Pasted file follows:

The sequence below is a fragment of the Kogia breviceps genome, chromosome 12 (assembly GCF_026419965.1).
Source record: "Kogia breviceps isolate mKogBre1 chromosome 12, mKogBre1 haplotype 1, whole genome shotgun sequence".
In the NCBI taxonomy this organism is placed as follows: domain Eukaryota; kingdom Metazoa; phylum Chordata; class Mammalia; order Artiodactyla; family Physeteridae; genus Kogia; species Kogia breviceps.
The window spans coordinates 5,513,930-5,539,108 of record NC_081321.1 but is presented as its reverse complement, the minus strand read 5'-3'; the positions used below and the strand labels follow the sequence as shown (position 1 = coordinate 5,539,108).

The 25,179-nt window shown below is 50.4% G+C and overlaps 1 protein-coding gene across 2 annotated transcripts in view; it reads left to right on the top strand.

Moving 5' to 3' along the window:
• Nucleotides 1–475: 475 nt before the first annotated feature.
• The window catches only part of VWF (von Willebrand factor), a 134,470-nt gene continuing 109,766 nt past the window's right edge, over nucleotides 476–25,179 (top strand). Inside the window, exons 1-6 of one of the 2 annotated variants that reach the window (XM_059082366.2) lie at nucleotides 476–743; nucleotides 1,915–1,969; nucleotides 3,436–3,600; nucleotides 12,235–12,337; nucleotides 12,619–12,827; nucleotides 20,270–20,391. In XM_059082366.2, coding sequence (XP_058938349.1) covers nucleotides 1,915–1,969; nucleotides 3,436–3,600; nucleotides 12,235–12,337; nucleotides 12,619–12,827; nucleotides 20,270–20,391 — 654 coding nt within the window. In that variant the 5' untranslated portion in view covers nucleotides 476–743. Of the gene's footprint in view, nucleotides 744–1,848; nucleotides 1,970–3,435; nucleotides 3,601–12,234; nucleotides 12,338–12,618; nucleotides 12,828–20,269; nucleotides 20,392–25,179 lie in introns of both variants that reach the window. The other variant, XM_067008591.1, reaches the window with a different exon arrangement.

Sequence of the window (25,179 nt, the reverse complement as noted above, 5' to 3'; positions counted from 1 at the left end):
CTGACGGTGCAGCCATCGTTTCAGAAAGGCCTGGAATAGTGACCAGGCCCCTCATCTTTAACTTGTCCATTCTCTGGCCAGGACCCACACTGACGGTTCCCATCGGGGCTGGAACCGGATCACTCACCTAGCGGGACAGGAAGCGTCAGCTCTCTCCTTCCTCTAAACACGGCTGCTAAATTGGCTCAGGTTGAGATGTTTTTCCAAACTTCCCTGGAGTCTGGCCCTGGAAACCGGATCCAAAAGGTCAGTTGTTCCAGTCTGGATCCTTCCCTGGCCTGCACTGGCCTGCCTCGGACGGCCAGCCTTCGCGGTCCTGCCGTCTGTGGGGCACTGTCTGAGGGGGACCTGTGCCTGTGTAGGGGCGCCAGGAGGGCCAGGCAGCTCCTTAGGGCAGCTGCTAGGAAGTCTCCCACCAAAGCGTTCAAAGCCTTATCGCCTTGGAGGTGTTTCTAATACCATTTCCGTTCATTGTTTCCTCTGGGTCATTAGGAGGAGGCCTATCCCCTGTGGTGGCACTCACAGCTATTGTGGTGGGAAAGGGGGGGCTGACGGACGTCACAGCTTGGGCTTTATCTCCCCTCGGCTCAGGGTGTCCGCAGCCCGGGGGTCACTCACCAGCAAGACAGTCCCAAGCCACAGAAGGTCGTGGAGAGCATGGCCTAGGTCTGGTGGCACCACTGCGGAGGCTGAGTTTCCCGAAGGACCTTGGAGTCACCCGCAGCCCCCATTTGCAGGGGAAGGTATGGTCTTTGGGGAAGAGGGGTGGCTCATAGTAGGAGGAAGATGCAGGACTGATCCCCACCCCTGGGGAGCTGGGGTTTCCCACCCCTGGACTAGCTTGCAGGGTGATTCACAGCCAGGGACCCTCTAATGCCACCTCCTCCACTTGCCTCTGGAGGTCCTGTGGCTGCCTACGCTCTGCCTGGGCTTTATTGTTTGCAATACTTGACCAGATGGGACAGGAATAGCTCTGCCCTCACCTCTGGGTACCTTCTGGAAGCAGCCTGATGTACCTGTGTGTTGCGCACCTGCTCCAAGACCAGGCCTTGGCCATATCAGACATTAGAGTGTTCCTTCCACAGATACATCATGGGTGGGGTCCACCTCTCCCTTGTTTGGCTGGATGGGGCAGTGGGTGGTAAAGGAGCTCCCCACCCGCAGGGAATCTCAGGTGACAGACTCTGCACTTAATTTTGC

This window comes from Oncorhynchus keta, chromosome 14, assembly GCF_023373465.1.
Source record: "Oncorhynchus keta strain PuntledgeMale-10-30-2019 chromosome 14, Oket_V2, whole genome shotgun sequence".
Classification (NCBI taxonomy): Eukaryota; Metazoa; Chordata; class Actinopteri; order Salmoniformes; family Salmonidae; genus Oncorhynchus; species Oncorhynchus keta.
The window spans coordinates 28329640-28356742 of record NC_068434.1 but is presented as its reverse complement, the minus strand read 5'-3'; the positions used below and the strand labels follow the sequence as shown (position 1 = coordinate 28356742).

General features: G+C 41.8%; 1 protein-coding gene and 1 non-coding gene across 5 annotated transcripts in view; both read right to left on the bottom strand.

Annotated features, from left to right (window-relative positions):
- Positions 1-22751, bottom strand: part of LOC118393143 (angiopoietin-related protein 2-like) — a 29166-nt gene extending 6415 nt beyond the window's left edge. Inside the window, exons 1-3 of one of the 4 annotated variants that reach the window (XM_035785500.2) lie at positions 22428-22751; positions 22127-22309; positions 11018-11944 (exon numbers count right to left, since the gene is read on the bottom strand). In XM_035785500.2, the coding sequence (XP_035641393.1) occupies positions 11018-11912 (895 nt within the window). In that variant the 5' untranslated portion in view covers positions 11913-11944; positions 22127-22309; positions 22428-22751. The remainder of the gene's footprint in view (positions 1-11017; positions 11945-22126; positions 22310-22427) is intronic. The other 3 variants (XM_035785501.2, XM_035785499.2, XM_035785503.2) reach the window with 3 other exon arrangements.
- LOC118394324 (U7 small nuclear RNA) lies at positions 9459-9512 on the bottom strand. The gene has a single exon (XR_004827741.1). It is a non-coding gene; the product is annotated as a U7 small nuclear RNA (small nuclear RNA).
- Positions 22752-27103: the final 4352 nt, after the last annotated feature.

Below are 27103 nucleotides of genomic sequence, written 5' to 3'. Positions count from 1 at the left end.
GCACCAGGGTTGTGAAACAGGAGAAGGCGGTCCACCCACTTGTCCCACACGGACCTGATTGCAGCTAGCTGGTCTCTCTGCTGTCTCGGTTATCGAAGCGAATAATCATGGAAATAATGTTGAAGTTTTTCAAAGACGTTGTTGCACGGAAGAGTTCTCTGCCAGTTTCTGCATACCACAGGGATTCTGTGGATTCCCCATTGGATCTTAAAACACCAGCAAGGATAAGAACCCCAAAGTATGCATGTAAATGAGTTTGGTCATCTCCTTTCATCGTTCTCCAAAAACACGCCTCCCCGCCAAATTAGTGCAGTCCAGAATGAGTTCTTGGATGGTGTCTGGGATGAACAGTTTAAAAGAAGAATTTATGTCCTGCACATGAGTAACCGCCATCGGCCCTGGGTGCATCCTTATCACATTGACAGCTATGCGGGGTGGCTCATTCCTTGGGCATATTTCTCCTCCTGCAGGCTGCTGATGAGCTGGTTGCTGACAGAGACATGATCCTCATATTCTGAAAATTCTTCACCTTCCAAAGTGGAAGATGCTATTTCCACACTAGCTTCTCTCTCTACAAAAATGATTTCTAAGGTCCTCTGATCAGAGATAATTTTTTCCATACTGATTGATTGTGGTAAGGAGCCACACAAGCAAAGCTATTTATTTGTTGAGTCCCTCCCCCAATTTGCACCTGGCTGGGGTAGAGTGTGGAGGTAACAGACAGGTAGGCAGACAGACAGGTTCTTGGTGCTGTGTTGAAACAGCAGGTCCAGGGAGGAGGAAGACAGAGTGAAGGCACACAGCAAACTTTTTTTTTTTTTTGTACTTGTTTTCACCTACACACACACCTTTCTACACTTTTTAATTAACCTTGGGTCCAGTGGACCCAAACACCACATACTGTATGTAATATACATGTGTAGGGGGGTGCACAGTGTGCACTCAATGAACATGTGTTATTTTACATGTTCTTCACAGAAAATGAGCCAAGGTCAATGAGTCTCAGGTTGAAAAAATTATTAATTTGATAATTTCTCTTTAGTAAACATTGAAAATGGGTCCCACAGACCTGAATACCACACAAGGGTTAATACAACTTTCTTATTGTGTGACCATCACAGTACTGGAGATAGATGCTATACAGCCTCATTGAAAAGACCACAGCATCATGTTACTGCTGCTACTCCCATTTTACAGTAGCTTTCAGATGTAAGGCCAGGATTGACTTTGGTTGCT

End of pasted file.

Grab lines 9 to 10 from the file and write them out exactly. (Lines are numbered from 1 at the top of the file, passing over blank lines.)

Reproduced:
Sequence of the window (25,179 nt, the reverse complement as noted above, 5' to 3'; positions counted from 1 at the left end):
CTGACGGTGCAGCCATCGTTTCAGAAAGGCCTGGAATAGTGACCAGGCCCCTCATCTTTAACTTGTCCATTCTCTGGCCAGGACCCACACTGACGGTTCCCATCGGGGCTGGAACCGGATCACTCACCTAGCGGGACAGGAAGCGTCAGCTCTCTCCTTCCTCTAAACACGGCTGCTAAATTGGCTCAGGTTGAGATGTTTTTCCAAACTTCCCTGGAGTCTGGCCCTGGAAACCGGATCCAAAAGGTCAGTTGTTCCAGTCTGGATCCTTCCCTGGCCTGCACTGGCCTGCCTCGGACGGCCAGCCTTCGCGGTCCTGCCGTCTGTGGGGCACTGTCTGAGGGGGACCTGTGCCTGTGTAGGGGCGCCAGGAGGGCCAGGCAGCTCCTTAGGGCAGCTGCTAGGAAGTCTCCCACCAAAGCGTTCAAAGCCTTATCGCCTTGGAGGTGTTTCTAATACCATTTCCGTTCATTGTTTCCTCTGGGTCATTAGGAGGAGGCCTATCCCCTGTGGTGGCACTCACAGCTATTGTGGTGGGAAAGGGGGGGCTGACGGACGTCACAGCTTGGGCTTTATCTCCCCTCGGCTCAGGGTGTCCGCAGCCCGGGGGTCACTCACCAGCAAGACAGTCCCAAGCCACAGAAGGTCGTGGAGAGCATGGCCTAGGTCTGGTGGCACCACTGCGGAGGCTGAGTTTCCCGAAGGACCTTGGAGTCACCCGCAGCCCCCATTTGCAGGGGAAGGTATGGTCTTTGGGGAAGAGGGGTGGCTCATAGTAGGAGGAAGATGCAGGACTGATCCCCACCCCTGGGGAGCTGGGGTTTCCCACCCCTGGACTAGCTTGCAGGGTGATTCACAGCCAGGGACCCTCTAATGCCACCTCCTCCACTTGCCTCTGGAGGTCCTGTGGCTGCCTACGCTCTGCCTGGGCTTTATTGTTTGCAATACTTGACCAGATGGGACAGGAATAGCTCTGCCCTCACCTCTGGGTACCTTCTGGAAGCAGCCTGATGTACCTGTGTGTTGCGCACCTGCTCCAAGACCAGGCCTTGGCCATATCAGACATTAGAGTGTTCCTTCCACAGATACATCATGGGTGGGGTCCACCTCTCCCTTGTTTGGCTGGATGGGGCAGTGGGTGGTAAAGGAGCTCCCCACCCGCAGGGAATCTCAGGTGACAGACTCTGCACTTAATTTTGC